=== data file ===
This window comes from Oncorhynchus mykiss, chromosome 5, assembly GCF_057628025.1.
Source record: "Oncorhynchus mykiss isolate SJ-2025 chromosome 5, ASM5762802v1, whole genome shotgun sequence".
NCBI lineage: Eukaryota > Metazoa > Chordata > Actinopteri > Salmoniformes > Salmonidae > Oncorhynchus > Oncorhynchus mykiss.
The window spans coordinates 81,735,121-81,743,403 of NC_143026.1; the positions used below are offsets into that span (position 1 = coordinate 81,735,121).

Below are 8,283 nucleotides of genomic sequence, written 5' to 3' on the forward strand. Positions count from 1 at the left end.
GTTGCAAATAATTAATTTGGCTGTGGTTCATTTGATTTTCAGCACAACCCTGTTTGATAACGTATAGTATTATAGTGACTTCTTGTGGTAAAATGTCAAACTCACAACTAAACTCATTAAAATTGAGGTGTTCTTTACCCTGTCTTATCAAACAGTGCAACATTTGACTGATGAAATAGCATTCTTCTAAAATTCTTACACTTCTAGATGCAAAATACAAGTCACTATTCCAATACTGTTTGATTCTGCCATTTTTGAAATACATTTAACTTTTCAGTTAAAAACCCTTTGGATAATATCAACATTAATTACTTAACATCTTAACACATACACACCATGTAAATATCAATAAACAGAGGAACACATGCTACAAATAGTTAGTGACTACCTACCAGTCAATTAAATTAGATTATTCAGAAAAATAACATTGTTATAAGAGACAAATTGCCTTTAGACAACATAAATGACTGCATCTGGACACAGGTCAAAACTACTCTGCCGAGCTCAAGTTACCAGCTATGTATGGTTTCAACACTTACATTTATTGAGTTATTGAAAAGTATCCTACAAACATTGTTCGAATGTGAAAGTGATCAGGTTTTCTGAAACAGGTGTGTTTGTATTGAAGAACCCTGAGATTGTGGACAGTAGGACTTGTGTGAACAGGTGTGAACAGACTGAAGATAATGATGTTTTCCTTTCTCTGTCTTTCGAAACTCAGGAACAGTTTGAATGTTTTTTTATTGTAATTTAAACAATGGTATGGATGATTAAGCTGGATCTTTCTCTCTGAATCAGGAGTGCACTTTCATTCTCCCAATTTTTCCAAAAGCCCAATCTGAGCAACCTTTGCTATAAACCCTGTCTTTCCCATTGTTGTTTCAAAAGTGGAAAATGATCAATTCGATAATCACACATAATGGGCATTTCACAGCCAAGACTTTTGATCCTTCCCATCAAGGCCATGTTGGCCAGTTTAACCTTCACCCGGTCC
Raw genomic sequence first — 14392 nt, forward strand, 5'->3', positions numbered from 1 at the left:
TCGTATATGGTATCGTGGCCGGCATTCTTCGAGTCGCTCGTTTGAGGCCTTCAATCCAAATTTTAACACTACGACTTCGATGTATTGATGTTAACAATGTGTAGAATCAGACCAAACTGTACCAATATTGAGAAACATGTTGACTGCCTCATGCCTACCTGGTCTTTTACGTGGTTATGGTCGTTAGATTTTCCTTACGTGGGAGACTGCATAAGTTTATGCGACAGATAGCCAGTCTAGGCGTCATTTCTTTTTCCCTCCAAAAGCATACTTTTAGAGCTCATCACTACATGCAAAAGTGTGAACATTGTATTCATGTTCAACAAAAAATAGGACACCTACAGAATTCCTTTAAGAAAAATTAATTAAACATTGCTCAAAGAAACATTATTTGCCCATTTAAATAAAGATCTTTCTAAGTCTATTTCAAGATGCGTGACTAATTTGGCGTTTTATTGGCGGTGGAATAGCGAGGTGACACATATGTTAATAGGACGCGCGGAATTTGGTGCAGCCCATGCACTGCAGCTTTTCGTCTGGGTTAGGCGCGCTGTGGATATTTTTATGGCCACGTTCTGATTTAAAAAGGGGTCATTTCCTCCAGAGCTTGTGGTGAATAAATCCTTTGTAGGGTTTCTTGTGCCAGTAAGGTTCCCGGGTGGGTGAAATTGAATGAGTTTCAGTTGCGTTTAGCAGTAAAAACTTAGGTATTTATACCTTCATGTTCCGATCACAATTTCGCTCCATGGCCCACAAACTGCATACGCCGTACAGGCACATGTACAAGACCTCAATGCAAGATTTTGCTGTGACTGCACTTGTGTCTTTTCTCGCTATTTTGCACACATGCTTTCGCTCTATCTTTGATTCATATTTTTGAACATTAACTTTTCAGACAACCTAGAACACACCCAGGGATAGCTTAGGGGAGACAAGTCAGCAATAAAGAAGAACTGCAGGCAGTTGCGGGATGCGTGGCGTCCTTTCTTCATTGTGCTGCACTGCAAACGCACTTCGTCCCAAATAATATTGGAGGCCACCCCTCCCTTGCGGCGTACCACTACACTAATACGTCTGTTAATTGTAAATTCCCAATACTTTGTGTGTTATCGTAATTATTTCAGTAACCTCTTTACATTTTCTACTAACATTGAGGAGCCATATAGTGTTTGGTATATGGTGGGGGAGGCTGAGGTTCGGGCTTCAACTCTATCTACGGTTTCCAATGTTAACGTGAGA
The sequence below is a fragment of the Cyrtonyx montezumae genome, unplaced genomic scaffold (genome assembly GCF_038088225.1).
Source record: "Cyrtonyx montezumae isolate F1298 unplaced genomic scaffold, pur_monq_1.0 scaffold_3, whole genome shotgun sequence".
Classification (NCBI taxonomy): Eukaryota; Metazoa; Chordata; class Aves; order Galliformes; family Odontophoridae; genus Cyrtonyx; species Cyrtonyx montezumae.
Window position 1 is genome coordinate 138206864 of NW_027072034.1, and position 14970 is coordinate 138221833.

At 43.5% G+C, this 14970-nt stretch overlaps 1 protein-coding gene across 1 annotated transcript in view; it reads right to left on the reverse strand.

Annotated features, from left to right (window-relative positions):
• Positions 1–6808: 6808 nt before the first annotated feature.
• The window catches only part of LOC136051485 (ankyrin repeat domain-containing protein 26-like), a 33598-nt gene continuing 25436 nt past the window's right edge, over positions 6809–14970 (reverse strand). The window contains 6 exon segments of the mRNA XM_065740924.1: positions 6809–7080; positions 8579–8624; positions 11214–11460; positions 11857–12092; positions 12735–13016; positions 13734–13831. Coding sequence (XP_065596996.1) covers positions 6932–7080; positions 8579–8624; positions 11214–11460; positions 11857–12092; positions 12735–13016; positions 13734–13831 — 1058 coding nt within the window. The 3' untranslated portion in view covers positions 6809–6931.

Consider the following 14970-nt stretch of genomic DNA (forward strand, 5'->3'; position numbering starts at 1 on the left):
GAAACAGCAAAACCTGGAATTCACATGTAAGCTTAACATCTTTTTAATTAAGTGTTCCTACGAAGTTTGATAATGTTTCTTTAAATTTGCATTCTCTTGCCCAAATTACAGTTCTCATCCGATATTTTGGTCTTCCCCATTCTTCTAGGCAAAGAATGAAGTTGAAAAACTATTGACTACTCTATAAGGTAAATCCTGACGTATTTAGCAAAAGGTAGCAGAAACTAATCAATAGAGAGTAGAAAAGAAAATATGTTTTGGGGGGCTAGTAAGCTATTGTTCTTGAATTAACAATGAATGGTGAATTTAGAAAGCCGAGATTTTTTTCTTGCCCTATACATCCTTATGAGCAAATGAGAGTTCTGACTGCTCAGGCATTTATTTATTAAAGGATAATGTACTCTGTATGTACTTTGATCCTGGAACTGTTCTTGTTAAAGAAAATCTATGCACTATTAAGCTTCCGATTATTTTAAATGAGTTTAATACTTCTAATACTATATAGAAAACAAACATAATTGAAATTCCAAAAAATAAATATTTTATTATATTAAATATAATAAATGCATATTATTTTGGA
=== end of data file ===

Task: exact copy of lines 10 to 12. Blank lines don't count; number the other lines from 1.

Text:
Source record: "Cyrtonyx montezumae isolate F1298 unplaced genomic scaffold, pur_monq_1.0 scaffold_3, whole genome shotgun sequence".
Classification (NCBI taxonomy): Eukaryota; Metazoa; Chordata; class Aves; order Galliformes; family Odontophoridae; genus Cyrtonyx; species Cyrtonyx montezumae.
Window position 1 is genome coordinate 138206864 of NW_027072034.1, and position 14970 is coordinate 138221833.